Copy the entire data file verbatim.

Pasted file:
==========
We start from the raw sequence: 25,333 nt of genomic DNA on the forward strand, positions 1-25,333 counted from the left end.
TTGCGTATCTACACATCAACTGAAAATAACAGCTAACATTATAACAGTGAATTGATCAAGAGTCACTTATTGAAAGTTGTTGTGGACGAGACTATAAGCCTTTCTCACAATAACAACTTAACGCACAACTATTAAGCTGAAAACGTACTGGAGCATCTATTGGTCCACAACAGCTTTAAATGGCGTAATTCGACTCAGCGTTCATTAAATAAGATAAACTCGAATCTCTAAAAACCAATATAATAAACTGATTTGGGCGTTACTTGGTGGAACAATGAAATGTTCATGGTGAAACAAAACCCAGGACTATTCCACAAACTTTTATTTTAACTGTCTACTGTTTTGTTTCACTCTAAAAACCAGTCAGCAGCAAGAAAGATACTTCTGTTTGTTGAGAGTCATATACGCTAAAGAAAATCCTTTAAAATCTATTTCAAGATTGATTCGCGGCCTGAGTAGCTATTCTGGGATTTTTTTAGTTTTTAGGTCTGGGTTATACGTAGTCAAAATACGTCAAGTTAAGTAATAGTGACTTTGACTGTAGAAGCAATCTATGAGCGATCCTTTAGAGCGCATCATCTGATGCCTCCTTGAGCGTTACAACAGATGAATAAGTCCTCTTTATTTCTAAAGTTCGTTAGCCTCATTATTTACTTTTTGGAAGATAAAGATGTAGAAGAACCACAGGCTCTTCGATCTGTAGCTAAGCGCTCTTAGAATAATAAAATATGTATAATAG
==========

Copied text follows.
We start from the raw sequence: 25,333 nt of genomic DNA on the forward strand, positions 1-25,333 counted from the left end.
TTGCGTATCTACACATCAACTGAAAATAACAGCTAACATTATAACAGTGAATTGATCAAGAGTCACTTATTGAAAGTTGTTGTGGACGAGACTATAAGCCTTTCTCACAATAACAACTTAACGCACAACTATTAAGCTGAAAACGTACTGGAGCATCTATTGGTCCACAACAGCTTTAAATGGCGTAATTCGACTCAGCGTTCATTAAATAAGATAAACTCGAATCTCTAAAAACCAATATAATAAACTGATTTGGGCGTTACTTGGTGGAACAATGAAATGTTCATGGTGAAACAAAACCCAGGACTATTCCACAAACTTTTATTTTAACTGTCTACTGTTTTGTTTCACTCTAAAAACCAGTCAGCAGCAAGAAAGATACTTCTGTTTGTTGAGAGTCATATACGCTAAAGAAAATCCTTTAAAATCTATTTCAAGATTGATTCGCGGCCTGAGTAGCTATTCTGGGATTTTTTTAGTTTTTAGGTCTGGGTTATACGTAGTCAAAATACGTCAAGTTAAGTAATAGTGACTTTGACTGTAGAAGCAATCTATGAGCGATCCTTTAGAGCGCATCATCTGATGCCTCCTTGAGCGTTACAACAGATGAATAAGTCCTCTTTATTTCTAAAGTTCGTTAGCCTCATTATTTACTTTTTGGAAGATAAAGATGTAGAAGAACCACAGGCTCTTCGATCTGTAGCTAAGCGCTCTTAGAATAATAAAATATGTATAATAG